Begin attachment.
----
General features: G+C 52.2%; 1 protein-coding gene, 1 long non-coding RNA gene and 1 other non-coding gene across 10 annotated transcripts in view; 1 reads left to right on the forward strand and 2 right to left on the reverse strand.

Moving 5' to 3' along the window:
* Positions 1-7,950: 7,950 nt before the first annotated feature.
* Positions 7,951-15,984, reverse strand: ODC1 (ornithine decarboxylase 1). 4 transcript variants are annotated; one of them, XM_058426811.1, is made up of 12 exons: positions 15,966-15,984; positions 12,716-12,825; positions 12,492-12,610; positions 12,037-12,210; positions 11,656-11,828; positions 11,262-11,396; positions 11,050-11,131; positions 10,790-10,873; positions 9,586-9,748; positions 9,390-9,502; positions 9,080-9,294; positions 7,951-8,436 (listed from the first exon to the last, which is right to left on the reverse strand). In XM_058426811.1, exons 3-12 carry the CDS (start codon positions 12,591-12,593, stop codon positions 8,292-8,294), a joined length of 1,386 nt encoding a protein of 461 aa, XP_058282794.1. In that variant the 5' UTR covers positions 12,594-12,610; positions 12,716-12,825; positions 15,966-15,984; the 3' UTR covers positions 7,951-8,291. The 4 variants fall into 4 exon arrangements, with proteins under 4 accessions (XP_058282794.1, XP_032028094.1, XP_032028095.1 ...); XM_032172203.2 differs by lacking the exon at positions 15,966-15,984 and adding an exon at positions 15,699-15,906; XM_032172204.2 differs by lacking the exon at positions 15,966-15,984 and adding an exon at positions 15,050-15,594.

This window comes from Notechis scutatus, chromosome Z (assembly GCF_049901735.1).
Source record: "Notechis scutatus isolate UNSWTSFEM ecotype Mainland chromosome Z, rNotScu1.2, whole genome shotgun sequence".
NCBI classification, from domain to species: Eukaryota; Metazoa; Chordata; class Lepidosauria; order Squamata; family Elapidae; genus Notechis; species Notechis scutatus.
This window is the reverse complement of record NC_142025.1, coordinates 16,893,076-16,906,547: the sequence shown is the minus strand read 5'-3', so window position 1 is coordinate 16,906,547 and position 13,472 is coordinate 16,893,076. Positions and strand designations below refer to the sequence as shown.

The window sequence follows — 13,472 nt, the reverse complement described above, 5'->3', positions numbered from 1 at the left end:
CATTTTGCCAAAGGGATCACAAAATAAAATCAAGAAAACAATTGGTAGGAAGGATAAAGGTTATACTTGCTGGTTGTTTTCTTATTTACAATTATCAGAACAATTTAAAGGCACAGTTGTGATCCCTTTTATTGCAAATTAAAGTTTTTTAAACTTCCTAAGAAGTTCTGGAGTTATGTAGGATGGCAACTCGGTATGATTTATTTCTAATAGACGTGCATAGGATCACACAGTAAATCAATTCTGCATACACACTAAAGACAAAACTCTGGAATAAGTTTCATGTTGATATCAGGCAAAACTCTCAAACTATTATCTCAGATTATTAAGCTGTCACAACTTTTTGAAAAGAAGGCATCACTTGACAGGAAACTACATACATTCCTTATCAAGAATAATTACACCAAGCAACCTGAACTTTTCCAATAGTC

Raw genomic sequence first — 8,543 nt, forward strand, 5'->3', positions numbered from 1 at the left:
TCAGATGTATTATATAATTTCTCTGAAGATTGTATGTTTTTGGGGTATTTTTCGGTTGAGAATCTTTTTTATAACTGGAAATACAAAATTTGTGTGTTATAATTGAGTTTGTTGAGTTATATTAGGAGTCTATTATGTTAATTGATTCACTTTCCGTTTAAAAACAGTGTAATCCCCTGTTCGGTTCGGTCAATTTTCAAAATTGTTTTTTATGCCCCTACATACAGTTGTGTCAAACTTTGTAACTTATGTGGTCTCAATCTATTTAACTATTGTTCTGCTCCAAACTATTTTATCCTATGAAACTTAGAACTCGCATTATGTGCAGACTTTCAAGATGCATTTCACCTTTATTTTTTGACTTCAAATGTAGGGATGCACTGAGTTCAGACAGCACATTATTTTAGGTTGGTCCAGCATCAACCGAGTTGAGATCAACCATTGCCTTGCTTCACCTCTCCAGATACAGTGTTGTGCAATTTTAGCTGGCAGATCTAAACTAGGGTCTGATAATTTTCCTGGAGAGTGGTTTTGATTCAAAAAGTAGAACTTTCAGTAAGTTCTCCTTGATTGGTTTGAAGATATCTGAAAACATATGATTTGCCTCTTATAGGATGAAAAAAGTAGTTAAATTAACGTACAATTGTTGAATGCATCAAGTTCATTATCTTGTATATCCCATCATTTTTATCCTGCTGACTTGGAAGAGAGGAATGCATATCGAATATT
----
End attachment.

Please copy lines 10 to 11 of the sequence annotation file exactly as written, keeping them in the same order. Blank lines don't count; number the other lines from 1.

CATTTTGCCAAAGGGATCACAAAATAAAATCAAGAAAACAATTGGTAGGAAGGATAAAGGTTATACTTGCTGGTTGTTTTCTTATTTACAATTATCAGAACAATTTAAAGGCACAGTTGTGATCCCTTTTATTGCAAATTAAAGTTTTTTAAACTTCCTAAGAAGTTCTGGAGTTATGTAGGATGGCAACTCGGTATGATTTATTTCTAATAGACGTGCATAGGATCACACAGTAAATCAATTCTGCATACACACTAAAGACAAAACTCTGGAATAAGTTTCATGTTGATATCAGGCAAAACTCTCAAACTATTATCTCAGATTATTAAGCTGTCACAACTTTTTGAAAAGAAGGCATCACTTGACAGGAAACTACATACATTCCTTATCAAGAATAATTACACCAAGCAACCTGAACTTTTCCAATAGTC

Raw genomic sequence first — 8,543 nt, forward strand, 5'->3', positions numbered from 1 at the left: